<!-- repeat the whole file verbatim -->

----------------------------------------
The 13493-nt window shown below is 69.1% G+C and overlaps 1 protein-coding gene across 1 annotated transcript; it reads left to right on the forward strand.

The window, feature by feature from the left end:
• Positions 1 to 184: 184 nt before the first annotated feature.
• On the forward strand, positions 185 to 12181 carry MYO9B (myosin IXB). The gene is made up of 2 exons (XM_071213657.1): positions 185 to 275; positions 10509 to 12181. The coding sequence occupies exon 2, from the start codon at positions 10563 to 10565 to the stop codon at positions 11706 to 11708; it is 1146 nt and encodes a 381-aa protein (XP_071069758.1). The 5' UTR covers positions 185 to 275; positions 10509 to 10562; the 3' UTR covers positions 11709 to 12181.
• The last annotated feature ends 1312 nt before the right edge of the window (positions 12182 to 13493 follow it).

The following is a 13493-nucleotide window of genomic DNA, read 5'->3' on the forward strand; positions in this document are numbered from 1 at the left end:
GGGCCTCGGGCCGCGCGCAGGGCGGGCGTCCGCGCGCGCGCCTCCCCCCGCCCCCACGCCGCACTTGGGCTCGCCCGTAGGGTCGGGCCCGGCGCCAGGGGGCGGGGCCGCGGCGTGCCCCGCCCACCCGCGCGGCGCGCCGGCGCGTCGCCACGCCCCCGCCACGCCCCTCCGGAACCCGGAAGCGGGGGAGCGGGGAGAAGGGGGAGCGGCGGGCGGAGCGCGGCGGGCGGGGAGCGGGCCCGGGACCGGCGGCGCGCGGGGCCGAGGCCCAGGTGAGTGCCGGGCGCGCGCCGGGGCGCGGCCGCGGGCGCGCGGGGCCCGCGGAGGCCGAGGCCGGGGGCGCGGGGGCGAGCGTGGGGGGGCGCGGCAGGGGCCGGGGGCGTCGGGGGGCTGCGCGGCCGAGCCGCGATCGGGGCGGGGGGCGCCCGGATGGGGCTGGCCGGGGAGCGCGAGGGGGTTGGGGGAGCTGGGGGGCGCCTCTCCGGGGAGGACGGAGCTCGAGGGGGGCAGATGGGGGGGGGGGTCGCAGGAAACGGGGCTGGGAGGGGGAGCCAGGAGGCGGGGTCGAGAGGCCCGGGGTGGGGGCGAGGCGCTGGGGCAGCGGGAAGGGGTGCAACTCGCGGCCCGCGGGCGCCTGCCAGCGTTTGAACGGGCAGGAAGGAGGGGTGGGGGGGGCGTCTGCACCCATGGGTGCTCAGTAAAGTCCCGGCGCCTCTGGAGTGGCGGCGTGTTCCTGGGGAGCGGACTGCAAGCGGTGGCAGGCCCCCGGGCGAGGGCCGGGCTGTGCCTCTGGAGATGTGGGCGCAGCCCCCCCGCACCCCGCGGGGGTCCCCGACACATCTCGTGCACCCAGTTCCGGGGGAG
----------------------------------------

The 13493-nt window shown below is 69.1% G+C and overlaps 1 protein-coding gene across 1 annotated transcript; it reads left to right on the forward strand.

The window, feature by feature from the left end:
• Positions 1 to 184: 184 nt before the first annotated feature.
• On the forward strand, positions 185 to 12181 carry MYO9B (myosin IXB). The gene is made up of 2 exons (XM_071213657.1): positions 185 to 275; positions 10509 to 12181. The coding sequence occupies exon 2, from the start codon at positions 10563 to 10565 to the stop codon at positions 11706 to 11708; it is 1146 nt and encodes a 381-aa protein (XP_071069758.1). The 5' UTR covers positions 185 to 275; positions 10509 to 10562; the 3' UTR covers positions 11709 to 12181.
• The last annotated feature ends 1312 nt before the right edge of the window (positions 12182 to 13493 follow it).

The following is a 13493-nucleotide window of genomic DNA, read 5'->3' on the forward strand; positions in this document are numbered from 1 at the left end:
GGGCCTCGGGCCGCGCGCAGGGCGGGCGTCCGCGCGCGCGCCTCCCCCCGCCCCCACGCCGCACTTGGGCTCGCCCGTAGGGTCGGGCCCGGCGCCAGGGGGCGGGGCCGCGGCGTGCCCCGCCCACCCGCGCGGCGCGCCGGCGCGTCGCCACGCCCCCGCCACGCCCCTCCGGAACCCGGAAGCGGGGGAGCGGGGAGAAGGGGGAGCGGCGGGCGGAGCGCGGCGGGCGGGGAGCGGGCCCGGGACCGGCGGCGCGCGGGGCCGAGGCCCAGGTGAGTGCCGGGCGCGCGCCGGGGCGCGGCCGCGGGCGCGCGGGGCCCGCGGAGGCCGAGGCCGGGGGCGCGGGGGCGAGCGTGGGGGGGCGCGGCAGGGGCCGGGGGCGTCGGGGGGCTGCGCGGCCGAGCCGCGATCGGGGCGGGGGGCGCCCGGATGGGGCTGGCCGGGGAGCGCGAGGGGGTTGGGGGAGCTGGGGGGCGCCTCTCCGGGGAGGACGGAGCTCGAGGGGGGCAGATGGGGGGGGGGGTCGCAGGAAACGGGGCTGGGAGGGGGAGCCAGGAGGCGGGGTCGAGAGGCCCGGGGTGGGGGCGAGGCGCTGGGGCAGCGGGAAGGGGTGCAACTCGCGGCCCGCGGGCGCCTGCCAGCGTTTGAACGGGCAGGAAGGAGGGGTGGGGGGGGCGTCTGCACCCATGGGTGCTCAGTAAAGTCCCGGCGCCTCTGGAGTGGCGGCGTGTTCCTGGGGAGCGGACTGCAAGCGGTGGCAGGCCCCCGGGCGAGGGCCGGGCTGTGCCTCTGGAGATGTGGGCGCAGCCCCCCCGCACCCCGCGGGGGTCCCCGACACATCTCGTGCACCCAGTTCCGGGGGAG